You Can't Buy Safety - Jimmy Rigged - Dirt Rider Magazine

From The Editor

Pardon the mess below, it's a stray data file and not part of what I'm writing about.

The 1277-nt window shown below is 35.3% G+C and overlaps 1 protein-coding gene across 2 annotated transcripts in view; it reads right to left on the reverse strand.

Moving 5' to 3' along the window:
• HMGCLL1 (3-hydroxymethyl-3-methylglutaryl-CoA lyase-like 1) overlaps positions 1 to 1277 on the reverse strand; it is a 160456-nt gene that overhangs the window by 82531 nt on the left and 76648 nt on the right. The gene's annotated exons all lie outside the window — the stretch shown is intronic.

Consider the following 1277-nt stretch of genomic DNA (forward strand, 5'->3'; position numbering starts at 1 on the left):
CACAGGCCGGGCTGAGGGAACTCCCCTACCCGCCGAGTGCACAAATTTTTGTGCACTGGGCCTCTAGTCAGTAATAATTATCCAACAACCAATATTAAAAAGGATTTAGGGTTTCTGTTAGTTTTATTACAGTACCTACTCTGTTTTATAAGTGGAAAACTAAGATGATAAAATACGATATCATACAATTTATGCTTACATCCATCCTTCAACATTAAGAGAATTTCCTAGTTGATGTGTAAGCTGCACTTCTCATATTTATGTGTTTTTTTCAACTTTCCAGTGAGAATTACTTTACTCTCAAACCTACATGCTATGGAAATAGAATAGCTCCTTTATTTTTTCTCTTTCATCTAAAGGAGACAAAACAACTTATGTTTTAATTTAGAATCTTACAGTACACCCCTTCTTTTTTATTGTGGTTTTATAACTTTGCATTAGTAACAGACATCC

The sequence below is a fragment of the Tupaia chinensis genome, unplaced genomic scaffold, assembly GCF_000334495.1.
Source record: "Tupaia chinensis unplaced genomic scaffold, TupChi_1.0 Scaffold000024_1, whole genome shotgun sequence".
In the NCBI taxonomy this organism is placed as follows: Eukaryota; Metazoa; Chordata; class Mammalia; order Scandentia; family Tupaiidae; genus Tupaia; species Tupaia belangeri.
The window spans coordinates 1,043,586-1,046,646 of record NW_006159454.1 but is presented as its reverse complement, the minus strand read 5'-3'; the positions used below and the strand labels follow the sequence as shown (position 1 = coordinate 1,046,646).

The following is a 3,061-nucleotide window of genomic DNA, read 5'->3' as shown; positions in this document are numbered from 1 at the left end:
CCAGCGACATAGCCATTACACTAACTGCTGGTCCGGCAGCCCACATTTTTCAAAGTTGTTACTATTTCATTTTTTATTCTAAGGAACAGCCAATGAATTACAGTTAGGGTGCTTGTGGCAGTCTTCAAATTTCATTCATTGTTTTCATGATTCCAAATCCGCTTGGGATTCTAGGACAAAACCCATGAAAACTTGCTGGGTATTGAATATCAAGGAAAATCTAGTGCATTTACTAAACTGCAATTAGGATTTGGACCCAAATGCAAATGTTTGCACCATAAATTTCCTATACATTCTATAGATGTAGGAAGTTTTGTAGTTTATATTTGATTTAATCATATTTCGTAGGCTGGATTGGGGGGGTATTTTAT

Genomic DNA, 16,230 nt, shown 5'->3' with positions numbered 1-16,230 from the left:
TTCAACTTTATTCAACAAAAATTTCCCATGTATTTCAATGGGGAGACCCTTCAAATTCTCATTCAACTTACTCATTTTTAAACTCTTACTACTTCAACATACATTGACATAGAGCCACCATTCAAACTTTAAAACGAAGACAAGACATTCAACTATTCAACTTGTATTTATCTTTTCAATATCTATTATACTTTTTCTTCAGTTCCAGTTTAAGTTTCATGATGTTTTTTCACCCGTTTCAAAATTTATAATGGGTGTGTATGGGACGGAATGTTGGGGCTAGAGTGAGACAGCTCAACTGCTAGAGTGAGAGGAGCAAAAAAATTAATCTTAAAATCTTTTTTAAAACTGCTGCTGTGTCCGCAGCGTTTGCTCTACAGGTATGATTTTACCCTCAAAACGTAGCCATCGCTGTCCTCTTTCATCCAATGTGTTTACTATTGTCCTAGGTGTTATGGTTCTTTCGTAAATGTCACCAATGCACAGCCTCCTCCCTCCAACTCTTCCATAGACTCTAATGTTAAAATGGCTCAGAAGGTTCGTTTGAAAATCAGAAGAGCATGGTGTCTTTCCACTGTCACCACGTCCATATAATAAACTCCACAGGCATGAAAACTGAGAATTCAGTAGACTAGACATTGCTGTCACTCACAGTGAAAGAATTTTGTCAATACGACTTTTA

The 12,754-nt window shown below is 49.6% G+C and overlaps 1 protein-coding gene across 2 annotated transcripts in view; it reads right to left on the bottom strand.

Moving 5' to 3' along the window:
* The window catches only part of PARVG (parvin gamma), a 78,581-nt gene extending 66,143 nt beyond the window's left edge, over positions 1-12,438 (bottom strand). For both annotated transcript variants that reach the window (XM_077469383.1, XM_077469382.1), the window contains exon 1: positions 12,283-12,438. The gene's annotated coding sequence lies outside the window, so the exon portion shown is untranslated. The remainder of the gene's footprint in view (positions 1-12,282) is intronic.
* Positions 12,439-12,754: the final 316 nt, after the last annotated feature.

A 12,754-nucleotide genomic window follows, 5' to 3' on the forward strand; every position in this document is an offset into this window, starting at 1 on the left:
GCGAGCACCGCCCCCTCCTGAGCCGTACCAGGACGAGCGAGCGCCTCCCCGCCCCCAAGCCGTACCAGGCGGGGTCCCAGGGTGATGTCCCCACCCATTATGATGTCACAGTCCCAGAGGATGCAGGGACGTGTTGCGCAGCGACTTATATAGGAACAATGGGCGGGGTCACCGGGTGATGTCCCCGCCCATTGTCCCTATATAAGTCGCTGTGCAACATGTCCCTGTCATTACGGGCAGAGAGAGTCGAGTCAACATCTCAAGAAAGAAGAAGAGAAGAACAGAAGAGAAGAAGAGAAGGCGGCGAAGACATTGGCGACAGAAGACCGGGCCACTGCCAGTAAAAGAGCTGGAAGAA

Safety has always been a popular topic for discussion, but lately it has been getting a little hot inside our industry, and among Internet pundits it's nearly boiling. What's coming out of the hot pot is this: You can buy your way to a safe ride.I'm calling BS.Whether it's neck braces, chest protectors, knee braces or helmets, there are a few sides to every story. For this column, I'll focus on the helmet. A case of safety drama occurred when a magazine editor smashed a helmet's chin bar-allegedly by hand and easily at that-and concluded that the helmet was crap, even though he never wore it. Once this "test" hit the newsstands, my own boiling point was reached and I couldn't help but get involved in the issue on a few message boards and address it on my blog at His point and the overwhelming surge of opinion was that inexpensive equipment, especially a helmet, has no place in our sport because it's inexpensive. In this example, the price was confused with the helmet breakage. The scientific reality: At some point, helmets are supposed to break, they're designed to break, and this particular helmet passed every test the safety industry threw at it.Now let's get to the really sticky point of price. The argument of higher price equaling better safety has some problems. Helmets, specifically, have to pass at least a DOT (Department of Transportation) safety standard to be sold. Many brands are also subjected to other tests, such as Snell, ECE and BSI. Each of these tests is slightly different in method, and in the forces they subject the helmet to. None of them, mind you, are specific to off-road helmets, but they are a baseline. If you're putting your head in a helmet, shouldn't you be aware of what those stickers on the back mean? Some of these standards are truthfully designed with more of a street accident in mind and cause a helmet to be built heavier, which in a lot of off-road crashes can be a bad thing. With the randomness of the way helmets are slammed into the ground by riders like you and I, no test can certify a helmet as being 100 percent safe. If you were to show helmet engineers how you're going to crash, then they'd certainly be able to build you a safer helmet. Frankly, I can't do that. But as a consumer I trust that these tests are telling me that the helmet is safe for me to use; and these tests do that for the most part. You can also factor in quality control and brand reputation as well as the experiences you and friends have had. And yes, you're putting a price on your head, too.However, tests-whether conducted in the lab or by the staff of this or any other magazine-don't mean a thing if the helmet tested doesn't fit properly. Fit (that good, snug, all encompassing and secure grasp of your skull) is the most important part of your helmet purchase, regardless of price. If you don't fit in a $600 helmet, it isn't worth squat. Next comes the life span of the helmet. No matter the price, after the helmet absorbs the first good hit that compromises the foam inside the shell, the helmet is junk. You have to replace it, no matter how much you paid for the now-disposable brain bucket.But expensive is better, right? If that argument holds water, then a plain, solid white helmet from brand XYZ isn't as safe as the same helmet in a racer-replica fancy-painted version. What about a paint job will make you safer? What really matters are the fit of the helmet and the scientific tests that it passes, not the price tag.The science behind safety says it's not for sale. Safety starts with your brain and how you choose to operate your motorcycle. I believe everyone should have a choice in what they wear. I don't feel safer when I put on a chest protector, neck brace or a helmet. Better protected? Sure. Safer? No. The level at which I ride my motorcycle determines my safety, and my gear is there to protect me when an accident happens. In the end, it all comes down to minimizing the ill effects of a crash, rather than dreaming you can eliminate them.Jimmy Lewis